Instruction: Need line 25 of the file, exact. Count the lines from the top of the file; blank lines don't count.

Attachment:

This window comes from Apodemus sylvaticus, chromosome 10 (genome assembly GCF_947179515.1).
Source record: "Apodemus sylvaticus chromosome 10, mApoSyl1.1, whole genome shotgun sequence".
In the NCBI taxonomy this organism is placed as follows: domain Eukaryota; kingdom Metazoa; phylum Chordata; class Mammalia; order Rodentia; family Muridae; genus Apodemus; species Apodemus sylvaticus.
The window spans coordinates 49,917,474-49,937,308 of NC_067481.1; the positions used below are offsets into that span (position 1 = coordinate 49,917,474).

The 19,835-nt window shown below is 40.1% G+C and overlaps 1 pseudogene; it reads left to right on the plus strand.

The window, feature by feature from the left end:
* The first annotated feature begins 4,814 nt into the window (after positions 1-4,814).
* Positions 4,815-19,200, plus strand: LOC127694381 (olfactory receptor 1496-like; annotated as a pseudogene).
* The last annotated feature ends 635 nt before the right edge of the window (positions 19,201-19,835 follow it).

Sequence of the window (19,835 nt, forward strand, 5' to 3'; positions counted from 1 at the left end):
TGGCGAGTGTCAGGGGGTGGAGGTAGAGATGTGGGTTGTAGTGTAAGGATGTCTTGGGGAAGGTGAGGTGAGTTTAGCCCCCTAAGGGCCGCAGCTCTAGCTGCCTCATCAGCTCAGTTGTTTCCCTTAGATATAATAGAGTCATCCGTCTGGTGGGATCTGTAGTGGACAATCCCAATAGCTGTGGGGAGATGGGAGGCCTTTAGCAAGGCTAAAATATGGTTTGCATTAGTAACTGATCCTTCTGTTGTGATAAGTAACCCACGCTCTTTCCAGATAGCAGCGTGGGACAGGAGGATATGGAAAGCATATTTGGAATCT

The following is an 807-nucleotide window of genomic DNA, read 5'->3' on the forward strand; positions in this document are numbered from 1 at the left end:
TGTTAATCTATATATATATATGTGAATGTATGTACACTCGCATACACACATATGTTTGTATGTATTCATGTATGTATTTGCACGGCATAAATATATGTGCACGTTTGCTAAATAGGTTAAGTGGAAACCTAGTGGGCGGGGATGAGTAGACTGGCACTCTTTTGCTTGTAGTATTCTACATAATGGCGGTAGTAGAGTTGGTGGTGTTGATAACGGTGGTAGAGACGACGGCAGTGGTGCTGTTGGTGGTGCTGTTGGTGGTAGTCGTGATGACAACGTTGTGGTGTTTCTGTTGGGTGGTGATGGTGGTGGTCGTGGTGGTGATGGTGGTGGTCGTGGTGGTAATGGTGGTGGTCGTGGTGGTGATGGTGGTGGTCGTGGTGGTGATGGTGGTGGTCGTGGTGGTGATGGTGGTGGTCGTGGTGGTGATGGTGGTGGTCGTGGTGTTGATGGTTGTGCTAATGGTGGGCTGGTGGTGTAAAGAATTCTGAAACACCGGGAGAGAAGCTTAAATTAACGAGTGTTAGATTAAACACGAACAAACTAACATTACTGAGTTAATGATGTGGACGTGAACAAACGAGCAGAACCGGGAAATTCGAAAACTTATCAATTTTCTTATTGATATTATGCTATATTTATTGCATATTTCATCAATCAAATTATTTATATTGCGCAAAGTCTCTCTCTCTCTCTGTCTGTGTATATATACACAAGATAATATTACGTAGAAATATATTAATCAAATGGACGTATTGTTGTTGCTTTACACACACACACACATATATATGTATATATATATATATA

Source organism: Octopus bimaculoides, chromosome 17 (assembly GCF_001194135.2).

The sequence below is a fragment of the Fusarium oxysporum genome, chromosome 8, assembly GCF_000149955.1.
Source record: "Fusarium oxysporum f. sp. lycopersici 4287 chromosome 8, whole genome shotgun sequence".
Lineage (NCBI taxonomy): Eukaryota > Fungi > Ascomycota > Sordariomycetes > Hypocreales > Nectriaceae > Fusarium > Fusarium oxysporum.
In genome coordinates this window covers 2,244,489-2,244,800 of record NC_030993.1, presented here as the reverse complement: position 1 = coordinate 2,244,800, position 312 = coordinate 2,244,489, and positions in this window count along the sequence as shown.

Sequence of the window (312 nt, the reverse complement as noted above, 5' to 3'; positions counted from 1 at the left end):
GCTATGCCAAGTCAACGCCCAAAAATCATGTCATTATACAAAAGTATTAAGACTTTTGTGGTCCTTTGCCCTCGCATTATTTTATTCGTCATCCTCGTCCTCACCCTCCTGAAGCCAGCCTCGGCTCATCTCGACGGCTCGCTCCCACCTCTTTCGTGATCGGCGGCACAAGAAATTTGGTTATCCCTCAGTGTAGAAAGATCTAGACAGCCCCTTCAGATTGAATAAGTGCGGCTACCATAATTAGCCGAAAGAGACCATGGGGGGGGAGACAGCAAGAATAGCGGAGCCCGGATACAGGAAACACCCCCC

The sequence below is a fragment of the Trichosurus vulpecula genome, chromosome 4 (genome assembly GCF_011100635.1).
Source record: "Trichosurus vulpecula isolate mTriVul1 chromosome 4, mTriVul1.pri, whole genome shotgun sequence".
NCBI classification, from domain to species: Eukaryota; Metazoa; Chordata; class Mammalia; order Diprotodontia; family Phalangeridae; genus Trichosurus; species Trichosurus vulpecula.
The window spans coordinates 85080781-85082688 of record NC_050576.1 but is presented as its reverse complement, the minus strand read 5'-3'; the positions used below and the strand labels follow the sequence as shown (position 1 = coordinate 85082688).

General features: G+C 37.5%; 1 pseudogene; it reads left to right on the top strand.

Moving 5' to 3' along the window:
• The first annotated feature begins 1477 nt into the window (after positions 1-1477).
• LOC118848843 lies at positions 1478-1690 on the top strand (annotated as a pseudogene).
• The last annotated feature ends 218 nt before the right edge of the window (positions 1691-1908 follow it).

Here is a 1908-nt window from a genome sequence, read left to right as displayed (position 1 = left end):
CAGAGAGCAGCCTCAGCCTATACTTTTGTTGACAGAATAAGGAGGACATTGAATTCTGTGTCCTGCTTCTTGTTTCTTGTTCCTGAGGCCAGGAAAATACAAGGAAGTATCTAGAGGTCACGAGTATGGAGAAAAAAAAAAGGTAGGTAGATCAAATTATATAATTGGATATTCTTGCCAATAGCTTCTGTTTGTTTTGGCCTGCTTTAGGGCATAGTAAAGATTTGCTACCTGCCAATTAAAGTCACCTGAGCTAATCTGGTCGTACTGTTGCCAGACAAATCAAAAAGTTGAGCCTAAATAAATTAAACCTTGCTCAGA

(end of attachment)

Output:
General features: G+C 37.5%; 1 pseudogene; it reads left to right on the top strand.